There are countless stories that I can share with you about how I lowered my value just to close a sale with a price-conscious customer, as well as giving away too much equity to investors, which ultimately turned out to be the wrong decision. However, with the abundance of unsolicited advice that comes your way in the early days of leadership, you feel the pressure to take what you can while you can, in an effort to "get your business out there."
It is always the wrong approach to settle for less than your value. The longer you quantify your prices to penny pinching customers, who are shopping for a discount, rather than quality, you may run the risk of lowering the value of your business to avoid the haggling.
The one thing that many successful entrepreneurs do not discuss is the importance of establishing the valuation of your company very early and how to negotiate with potential customers, stakeholders and investors. Although I discuss negotiation in the workplace quite often, it is also an essential business tool as well.
From negotiating lease and vendor agreements, supplier contracts, partnerships, equity shares with investors and with potential clients/customers; you need to know the importance of asking for what you deserve upfront. Negotiation is not haggling, it is essentially providing clear evidence to support the value you are requesting.
It is time to face the reality that you will be faced with a price-resistant customer, or an investor who is shopping for a great investment with a larger equity position than you are willing to part with. Rather than using a reaction based approach of objecting to their offer without reason, negotiate. It is time for you to prove that you know the value of what you offer.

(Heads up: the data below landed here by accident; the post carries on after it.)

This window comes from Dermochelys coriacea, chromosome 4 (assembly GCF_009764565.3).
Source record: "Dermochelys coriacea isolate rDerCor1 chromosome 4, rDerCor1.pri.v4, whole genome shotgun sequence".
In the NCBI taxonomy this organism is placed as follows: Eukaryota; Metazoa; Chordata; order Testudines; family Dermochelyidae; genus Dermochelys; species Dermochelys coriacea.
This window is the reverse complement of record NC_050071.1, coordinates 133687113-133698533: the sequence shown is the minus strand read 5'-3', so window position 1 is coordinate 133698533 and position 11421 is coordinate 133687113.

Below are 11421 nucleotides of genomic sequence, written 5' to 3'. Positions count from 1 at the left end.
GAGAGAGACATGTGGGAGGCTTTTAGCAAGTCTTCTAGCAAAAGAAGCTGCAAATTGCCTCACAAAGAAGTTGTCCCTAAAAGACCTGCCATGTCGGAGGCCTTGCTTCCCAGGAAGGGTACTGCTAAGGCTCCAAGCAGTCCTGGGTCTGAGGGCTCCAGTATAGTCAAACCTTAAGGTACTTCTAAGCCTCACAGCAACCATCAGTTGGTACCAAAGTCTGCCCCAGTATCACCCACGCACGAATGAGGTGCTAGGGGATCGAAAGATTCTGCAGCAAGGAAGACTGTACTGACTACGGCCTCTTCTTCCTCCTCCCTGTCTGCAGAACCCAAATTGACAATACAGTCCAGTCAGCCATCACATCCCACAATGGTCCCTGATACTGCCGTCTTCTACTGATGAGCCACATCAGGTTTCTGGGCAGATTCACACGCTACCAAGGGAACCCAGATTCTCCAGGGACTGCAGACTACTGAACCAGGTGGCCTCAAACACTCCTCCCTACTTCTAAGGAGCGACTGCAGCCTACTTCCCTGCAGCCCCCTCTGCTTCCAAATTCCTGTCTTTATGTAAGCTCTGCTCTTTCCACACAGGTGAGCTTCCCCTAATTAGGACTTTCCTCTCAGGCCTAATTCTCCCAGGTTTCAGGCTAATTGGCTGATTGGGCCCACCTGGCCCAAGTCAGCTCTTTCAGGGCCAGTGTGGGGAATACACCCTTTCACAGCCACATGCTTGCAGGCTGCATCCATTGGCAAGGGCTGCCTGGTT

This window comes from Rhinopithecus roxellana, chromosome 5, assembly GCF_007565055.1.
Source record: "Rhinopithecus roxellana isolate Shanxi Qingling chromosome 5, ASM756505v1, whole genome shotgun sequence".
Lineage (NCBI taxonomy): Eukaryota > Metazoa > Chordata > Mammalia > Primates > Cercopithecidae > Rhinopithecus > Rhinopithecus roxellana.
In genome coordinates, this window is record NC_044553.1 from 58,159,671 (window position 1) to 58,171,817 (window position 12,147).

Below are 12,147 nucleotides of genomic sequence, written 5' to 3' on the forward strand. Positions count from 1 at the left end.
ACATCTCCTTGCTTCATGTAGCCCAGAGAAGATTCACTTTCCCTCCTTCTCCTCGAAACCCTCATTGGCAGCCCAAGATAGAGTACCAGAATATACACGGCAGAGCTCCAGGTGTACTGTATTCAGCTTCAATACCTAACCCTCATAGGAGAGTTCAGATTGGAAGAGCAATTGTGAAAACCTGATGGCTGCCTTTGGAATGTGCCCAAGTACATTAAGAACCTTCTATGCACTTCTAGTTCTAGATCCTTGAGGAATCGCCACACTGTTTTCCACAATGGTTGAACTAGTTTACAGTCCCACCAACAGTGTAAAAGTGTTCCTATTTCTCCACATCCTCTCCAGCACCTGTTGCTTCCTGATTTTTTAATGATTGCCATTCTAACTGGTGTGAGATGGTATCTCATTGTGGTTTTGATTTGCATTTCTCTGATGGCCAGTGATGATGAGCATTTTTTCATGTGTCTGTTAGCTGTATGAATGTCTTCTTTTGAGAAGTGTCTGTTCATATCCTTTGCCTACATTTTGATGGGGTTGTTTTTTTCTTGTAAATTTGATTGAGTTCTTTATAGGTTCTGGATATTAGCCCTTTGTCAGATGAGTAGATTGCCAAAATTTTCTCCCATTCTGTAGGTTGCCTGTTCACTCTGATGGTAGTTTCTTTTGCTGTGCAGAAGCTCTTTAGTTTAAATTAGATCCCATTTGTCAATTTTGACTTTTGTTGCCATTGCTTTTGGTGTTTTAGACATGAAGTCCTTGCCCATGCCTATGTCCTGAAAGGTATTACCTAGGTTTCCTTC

There are three factors you need to remember before commencing the conversation about your value.
Ask for more upfront
Have you ever watched Shark Tank or Dragon's Den and viewed hopeful entrepreneurs losing the interest of all of the sharks because they are fixed on a price and equity share? There is a reason why it is important to start high and work your way down - everyone wants to shop for a great deal in today's market.
Be prepared to negotiate by asking for more than you need upfront in order to have bargaining room and flexibility with your pricing, without losing money or equity. Before engaging in the conversation, make sure you know your absolute lowest number so you are not giving away value.
Present the facts
In my leadership seminars, I refer to this as your UVP (Unique Value Proposition). Your goal in a negotiation meeting is to defend your position and avoid vague blanket statements such as "We have the best products in town," or "I have 20 years of experience in this industry." You need to open the conversation by proving the outcome you have provided to past customers/clients and how your company out-performs your competitors. Think of it as your opening statement - never discuss price until you have addressed your value.
Be prepared to walk away
Sometimes, it is the only solution. Never become too emotionally invested that you cannot detach yourself from the potential loss. There are times when common ground is not achievable, and walking away is the only solution. If you become emotionally invested in the process, it may cause you to compromise and accept less than your ask. When the other party is assured that you are not prepared to go below your value, it raises the level of commitment and interest.